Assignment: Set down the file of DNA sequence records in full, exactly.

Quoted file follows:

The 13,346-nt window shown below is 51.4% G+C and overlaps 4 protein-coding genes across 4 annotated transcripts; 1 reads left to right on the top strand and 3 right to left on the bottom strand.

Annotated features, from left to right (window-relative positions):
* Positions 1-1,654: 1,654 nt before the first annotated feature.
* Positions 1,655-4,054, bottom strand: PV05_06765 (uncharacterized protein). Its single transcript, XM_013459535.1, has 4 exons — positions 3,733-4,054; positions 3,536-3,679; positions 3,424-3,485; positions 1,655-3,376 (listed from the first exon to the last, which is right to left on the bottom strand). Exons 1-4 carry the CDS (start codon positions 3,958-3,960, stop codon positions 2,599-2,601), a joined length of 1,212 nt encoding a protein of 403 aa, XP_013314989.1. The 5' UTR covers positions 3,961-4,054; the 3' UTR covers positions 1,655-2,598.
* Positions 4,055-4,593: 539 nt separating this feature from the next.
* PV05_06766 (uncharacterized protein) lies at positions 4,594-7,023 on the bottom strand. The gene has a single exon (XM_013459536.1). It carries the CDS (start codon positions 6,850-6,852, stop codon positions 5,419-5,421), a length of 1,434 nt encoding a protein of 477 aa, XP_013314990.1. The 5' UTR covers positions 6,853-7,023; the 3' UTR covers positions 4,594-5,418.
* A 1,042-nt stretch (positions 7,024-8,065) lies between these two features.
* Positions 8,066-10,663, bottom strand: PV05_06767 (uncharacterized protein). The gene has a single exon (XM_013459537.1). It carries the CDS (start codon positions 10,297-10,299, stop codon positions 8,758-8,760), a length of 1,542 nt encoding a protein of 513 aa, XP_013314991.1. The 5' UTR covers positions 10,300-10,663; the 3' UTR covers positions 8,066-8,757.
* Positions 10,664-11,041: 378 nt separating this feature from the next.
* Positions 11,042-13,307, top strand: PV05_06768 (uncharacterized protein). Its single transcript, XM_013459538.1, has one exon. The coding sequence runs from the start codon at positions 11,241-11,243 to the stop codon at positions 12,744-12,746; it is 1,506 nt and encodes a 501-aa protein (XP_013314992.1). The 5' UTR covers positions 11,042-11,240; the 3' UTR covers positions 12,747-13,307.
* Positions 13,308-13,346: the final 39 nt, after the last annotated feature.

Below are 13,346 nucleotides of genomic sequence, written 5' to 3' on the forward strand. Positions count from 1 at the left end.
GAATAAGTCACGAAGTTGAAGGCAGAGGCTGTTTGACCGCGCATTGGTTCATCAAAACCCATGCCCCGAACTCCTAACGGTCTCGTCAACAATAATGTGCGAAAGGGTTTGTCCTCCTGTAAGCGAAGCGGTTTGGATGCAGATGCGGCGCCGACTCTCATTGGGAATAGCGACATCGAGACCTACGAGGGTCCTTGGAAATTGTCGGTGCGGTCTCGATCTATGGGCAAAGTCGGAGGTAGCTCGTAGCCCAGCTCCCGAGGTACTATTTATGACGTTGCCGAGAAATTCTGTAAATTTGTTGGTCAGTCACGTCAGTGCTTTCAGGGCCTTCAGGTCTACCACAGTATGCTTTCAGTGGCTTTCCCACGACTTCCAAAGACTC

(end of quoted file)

The 13,346-nt window shown below is 51.4% G+C and overlaps 4 protein-coding genes across 4 annotated transcripts; 1 reads left to right on the top strand and 3 right to left on the bottom strand.

Annotated features, from left to right (window-relative positions):
* Positions 1-1,654: 1,654 nt before the first annotated feature.
* Positions 1,655-4,054, bottom strand: PV05_06765 (uncharacterized protein). Its single transcript, XM_013459535.1, has 4 exons — positions 3,733-4,054; positions 3,536-3,679; positions 3,424-3,485; positions 1,655-3,376 (listed from the first exon to the last, which is right to left on the bottom strand). Exons 1-4 carry the CDS (start codon positions 3,958-3,960, stop codon positions 2,599-2,601), a joined length of 1,212 nt encoding a protein of 403 aa, XP_013314989.1. The 5' UTR covers positions 3,961-4,054; the 3' UTR covers positions 1,655-2,598.
* Positions 4,055-4,593: 539 nt separating this feature from the next.
* PV05_06766 (uncharacterized protein) lies at positions 4,594-7,023 on the bottom strand. The gene has a single exon (XM_013459536.1). It carries the CDS (start codon positions 6,850-6,852, stop codon positions 5,419-5,421), a length of 1,434 nt encoding a protein of 477 aa, XP_013314990.1. The 5' UTR covers positions 6,853-7,023; the 3' UTR covers positions 4,594-5,418.
* A 1,042-nt stretch (positions 7,024-8,065) lies between these two features.
* Positions 8,066-10,663, bottom strand: PV05_06767 (uncharacterized protein). The gene has a single exon (XM_013459537.1). It carries the CDS (start codon positions 10,297-10,299, stop codon positions 8,758-8,760), a length of 1,542 nt encoding a protein of 513 aa, XP_013314991.1. The 5' UTR covers positions 10,300-10,663; the 3' UTR covers positions 8,066-8,757.
* Positions 10,664-11,041: 378 nt separating this feature from the next.
* Positions 11,042-13,307, top strand: PV05_06768 (uncharacterized protein). Its single transcript, XM_013459538.1, has one exon. The coding sequence runs from the start codon at positions 11,241-11,243 to the stop codon at positions 12,744-12,746; it is 1,506 nt and encodes a 501-aa protein (XP_013314992.1). The 5' UTR covers positions 11,042-11,240; the 3' UTR covers positions 12,747-13,307.
* Positions 13,308-13,346: the final 39 nt, after the last annotated feature.

Below are 13,346 nucleotides of genomic sequence, written 5' to 3' on the forward strand. Positions count from 1 at the left end.
GAATAAGTCACGAAGTTGAAGGCAGAGGCTGTTTGACCGCGCATTGGTTCATCAAAACCCATGCCCCGAACTCCTAACGGTCTCGTCAACAATAATGTGCGAAAGGGTTTGTCCTCCTGTAAGCGAAGCGGTTTGGATGCAGATGCGGCGCCGACTCTCATTGGGAATAGCGACATCGAGACCTACGAGGGTCCTTGGAAATTGTCGGTGCGGTCTCGATCTATGGGCAAAGTCGGAGGTAGCTCGTAGCCCAGCTCCCGAGGTACTATTTATGACGTTGCCGAGAAATTCTGTAAATTTGTTGGTCAGTCACGTCAGTGCTTTCAGGGCCTTCAGGTCTACCACAGTATGCTTTCAGTGGCTTTCCCACGACTTCCAAAGACTC